Woman and painter are two categories that could not go hand in hand in the seventeenth century. Artemisia Gentileschi (1593-1653) was an extraordinary woman and painter, which to this day makes her an important figure in art history and a strong symbol of female emancipation.
Daughter of painter Orazio Gentileschi, Artemisia was born in Rome and learned how to paint in her father’s workshop following a style known as new Caravaggio naturalism. Artemisia’s talent soon took her to Florence, at the court of Cosimo II de’ Medici (Grand Duke of Tuscany), and led to her becoming the first woman in history admitted to the Academy of Design. Artemisia is best known and admired for her powerful and unique ability to portray the human body, and her desire to be free from the confines of portraits and still life drawing (considered more appropriate for the few female artists of the time) and address complex, historical, religious and mythological issues. Courageous and determined, Artemisia succeeded in being an artist and making a living from her work at a time when this was unthinkable for women.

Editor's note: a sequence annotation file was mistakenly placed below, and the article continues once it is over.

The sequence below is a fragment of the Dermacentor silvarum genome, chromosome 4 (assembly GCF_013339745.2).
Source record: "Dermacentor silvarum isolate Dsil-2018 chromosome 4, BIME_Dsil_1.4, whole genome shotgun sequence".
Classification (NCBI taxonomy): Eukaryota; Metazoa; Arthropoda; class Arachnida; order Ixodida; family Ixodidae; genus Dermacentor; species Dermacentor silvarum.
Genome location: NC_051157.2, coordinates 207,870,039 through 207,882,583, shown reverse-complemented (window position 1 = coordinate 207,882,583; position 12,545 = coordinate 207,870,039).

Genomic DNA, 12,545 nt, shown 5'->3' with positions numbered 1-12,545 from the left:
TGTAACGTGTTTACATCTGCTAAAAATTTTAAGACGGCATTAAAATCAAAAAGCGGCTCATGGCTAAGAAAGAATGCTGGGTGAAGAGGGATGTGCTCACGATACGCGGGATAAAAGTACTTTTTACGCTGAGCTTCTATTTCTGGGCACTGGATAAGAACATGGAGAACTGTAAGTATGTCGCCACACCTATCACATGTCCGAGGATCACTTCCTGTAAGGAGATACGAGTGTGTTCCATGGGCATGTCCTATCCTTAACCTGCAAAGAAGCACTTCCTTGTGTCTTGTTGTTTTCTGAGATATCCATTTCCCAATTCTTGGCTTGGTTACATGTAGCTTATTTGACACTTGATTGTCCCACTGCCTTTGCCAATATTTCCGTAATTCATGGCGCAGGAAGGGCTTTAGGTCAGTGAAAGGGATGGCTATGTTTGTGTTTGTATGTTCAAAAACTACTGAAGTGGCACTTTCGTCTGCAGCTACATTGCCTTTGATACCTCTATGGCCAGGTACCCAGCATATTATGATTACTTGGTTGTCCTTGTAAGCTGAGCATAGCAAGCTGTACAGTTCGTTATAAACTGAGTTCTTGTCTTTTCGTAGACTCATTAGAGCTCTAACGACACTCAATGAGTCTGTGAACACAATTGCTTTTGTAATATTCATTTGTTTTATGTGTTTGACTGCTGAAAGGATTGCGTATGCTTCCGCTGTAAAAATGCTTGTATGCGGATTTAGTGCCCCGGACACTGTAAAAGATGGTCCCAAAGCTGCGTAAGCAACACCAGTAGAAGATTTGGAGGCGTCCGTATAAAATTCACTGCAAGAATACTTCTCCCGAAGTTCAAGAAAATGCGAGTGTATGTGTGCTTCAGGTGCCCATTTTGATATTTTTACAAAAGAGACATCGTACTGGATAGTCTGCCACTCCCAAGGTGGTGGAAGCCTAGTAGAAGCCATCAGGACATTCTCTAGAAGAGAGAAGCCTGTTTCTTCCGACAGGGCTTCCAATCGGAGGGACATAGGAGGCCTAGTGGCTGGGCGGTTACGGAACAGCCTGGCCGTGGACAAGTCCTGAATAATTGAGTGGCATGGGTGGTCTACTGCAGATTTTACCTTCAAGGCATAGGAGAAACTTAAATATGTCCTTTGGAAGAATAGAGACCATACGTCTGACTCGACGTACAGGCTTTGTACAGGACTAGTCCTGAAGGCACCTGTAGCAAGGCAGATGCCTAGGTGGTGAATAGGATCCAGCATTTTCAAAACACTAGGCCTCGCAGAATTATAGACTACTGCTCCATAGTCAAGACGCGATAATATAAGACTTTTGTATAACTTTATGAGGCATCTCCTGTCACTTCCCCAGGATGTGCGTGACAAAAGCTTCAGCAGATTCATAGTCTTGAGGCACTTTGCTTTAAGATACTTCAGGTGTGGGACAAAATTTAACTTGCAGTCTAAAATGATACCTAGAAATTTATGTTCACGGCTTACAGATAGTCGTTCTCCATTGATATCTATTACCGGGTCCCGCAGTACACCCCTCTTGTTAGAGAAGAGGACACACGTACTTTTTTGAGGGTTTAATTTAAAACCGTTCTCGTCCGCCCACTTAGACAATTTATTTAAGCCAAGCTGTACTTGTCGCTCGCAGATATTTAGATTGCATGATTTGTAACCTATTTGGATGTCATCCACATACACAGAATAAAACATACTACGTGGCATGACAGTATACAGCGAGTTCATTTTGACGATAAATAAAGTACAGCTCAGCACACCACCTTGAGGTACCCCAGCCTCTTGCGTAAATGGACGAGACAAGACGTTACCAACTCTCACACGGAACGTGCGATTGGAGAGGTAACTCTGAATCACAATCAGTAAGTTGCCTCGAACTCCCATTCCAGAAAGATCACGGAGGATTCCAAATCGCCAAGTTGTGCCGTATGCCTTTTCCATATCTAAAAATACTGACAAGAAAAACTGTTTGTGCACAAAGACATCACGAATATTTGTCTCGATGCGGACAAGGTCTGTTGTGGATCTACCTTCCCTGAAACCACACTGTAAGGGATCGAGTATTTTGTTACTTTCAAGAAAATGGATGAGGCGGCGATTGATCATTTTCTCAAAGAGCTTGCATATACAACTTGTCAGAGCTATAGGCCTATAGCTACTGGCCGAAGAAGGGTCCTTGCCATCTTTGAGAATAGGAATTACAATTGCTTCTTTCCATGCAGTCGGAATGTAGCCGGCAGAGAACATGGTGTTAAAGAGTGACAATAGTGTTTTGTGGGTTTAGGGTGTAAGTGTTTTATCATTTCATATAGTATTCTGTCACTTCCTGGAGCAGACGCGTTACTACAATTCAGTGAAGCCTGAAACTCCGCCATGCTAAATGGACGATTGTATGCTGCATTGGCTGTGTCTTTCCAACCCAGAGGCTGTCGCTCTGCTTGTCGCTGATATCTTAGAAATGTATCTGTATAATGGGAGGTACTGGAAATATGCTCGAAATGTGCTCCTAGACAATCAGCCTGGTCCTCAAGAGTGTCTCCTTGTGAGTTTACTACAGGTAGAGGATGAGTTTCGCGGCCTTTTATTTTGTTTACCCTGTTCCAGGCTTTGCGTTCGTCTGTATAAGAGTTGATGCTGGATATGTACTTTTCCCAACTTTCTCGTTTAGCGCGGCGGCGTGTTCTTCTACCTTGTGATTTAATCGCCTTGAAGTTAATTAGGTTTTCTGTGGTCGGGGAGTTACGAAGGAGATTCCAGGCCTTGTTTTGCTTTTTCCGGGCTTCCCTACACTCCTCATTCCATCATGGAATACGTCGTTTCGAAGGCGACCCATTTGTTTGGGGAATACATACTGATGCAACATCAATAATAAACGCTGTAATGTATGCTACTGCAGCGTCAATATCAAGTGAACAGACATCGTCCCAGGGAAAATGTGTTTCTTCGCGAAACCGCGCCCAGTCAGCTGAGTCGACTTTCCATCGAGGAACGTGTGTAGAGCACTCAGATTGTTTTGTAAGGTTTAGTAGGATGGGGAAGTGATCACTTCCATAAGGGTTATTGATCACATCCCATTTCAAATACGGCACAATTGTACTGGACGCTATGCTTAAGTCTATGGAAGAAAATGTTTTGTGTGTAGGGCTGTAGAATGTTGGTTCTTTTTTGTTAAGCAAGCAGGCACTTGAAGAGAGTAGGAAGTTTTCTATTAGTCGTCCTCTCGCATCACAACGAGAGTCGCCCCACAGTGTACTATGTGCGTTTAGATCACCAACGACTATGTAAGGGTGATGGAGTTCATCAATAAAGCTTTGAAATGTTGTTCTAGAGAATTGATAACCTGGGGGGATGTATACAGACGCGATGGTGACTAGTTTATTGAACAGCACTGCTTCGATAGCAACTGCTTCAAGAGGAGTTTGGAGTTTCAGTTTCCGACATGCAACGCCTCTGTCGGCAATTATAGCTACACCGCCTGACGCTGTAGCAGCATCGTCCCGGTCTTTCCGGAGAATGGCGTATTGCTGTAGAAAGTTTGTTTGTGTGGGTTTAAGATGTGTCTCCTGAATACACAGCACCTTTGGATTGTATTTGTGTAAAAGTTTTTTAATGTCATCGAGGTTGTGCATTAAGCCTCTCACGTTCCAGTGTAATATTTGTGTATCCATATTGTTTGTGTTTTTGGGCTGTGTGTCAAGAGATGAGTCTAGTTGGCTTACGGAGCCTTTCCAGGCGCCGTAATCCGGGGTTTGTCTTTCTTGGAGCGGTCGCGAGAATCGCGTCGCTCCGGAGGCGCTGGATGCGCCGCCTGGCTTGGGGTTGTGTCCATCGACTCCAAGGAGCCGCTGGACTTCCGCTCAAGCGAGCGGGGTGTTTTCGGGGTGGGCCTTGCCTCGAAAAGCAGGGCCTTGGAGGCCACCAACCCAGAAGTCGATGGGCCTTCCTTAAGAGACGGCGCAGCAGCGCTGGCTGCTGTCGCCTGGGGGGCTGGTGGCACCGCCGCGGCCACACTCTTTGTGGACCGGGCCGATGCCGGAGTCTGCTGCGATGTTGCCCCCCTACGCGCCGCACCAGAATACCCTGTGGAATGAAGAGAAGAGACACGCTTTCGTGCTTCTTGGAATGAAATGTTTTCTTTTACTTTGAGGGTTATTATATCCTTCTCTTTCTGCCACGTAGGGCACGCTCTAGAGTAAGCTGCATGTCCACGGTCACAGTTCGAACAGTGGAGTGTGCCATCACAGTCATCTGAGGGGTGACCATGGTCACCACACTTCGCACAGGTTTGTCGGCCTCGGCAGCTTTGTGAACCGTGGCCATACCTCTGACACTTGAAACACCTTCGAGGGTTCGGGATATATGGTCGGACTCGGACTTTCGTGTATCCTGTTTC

An exhibition at Palazzo Braschi in Rome pays her due homage with approximately 100 pieces, including work from contemporaries who were inspired by her or inspired her aesthetics in turn, in a web of references and influences that tells us a lot about art history and an era rich with historical and artistic turbulence.
Museum of Rome, Palazzo Braschi
From November 30th 2016 to May 7th 2017
Tuesday to Sunday from 10am to 7pm
Information and booking: Telephone 06 0608 (daily 9am to 9pm)